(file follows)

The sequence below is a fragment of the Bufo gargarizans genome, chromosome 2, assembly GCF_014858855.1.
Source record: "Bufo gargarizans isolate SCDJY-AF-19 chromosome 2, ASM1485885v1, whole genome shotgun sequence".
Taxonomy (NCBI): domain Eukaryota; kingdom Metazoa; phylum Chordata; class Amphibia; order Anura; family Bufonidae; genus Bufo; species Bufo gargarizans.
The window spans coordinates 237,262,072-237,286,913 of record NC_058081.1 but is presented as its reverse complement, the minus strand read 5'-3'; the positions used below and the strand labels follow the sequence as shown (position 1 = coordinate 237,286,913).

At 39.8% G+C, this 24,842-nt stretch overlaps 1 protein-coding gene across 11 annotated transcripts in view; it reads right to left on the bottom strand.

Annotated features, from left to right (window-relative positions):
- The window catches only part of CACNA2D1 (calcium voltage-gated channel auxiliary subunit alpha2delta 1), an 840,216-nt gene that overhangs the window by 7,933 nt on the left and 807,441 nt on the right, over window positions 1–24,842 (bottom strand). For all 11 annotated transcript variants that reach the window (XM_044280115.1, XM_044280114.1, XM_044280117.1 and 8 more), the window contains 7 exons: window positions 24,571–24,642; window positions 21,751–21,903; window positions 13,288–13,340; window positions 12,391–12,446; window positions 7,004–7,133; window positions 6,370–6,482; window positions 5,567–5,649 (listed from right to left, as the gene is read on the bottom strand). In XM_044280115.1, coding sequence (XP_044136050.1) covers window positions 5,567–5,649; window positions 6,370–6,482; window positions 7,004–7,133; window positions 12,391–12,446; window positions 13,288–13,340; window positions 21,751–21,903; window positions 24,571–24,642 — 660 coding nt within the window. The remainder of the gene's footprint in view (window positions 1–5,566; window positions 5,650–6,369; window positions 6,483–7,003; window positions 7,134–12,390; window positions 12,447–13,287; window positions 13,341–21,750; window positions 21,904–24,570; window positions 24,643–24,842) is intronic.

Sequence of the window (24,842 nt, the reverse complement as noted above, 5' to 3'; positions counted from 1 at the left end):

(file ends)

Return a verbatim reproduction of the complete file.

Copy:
The sequence below is a fragment of the Bufo gargarizans genome, chromosome 2, assembly GCF_014858855.1.
Source record: "Bufo gargarizans isolate SCDJY-AF-19 chromosome 2, ASM1485885v1, whole genome shotgun sequence".
Taxonomy (NCBI): domain Eukaryota; kingdom Metazoa; phylum Chordata; class Amphibia; order Anura; family Bufonidae; genus Bufo; species Bufo gargarizans.
The window spans coordinates 237,262,072-237,286,913 of record NC_058081.1 but is presented as its reverse complement, the minus strand read 5'-3'; the positions used below and the strand labels follow the sequence as shown (position 1 = coordinate 237,286,913).

At 39.8% G+C, this 24,842-nt stretch overlaps 1 protein-coding gene across 11 annotated transcripts in view; it reads right to left on the bottom strand.

Annotated features, from left to right (window-relative positions):
- The window catches only part of CACNA2D1 (calcium voltage-gated channel auxiliary subunit alpha2delta 1), an 840,216-nt gene that overhangs the window by 7,933 nt on the left and 807,441 nt on the right, over window positions 1–24,842 (bottom strand). For all 11 annotated transcript variants that reach the window (XM_044280115.1, XM_044280114.1, XM_044280117.1 and 8 more), the window contains 7 exons: window positions 24,571–24,642; window positions 21,751–21,903; window positions 13,288–13,340; window positions 12,391–12,446; window positions 7,004–7,133; window positions 6,370–6,482; window positions 5,567–5,649 (listed from right to left, as the gene is read on the bottom strand). In XM_044280115.1, coding sequence (XP_044136050.1) covers window positions 5,567–5,649; window positions 6,370–6,482; window positions 7,004–7,133; window positions 12,391–12,446; window positions 13,288–13,340; window positions 21,751–21,903; window positions 24,571–24,642 — 660 coding nt within the window. The remainder of the gene's footprint in view (window positions 1–5,566; window positions 5,650–6,369; window positions 6,483–7,003; window positions 7,134–12,390; window positions 12,447–13,287; window positions 13,341–21,750; window positions 21,904–24,570; window positions 24,643–24,842) is intronic.

Sequence of the window (24,842 nt, the reverse complement as noted above, 5' to 3'; positions counted from 1 at the left end):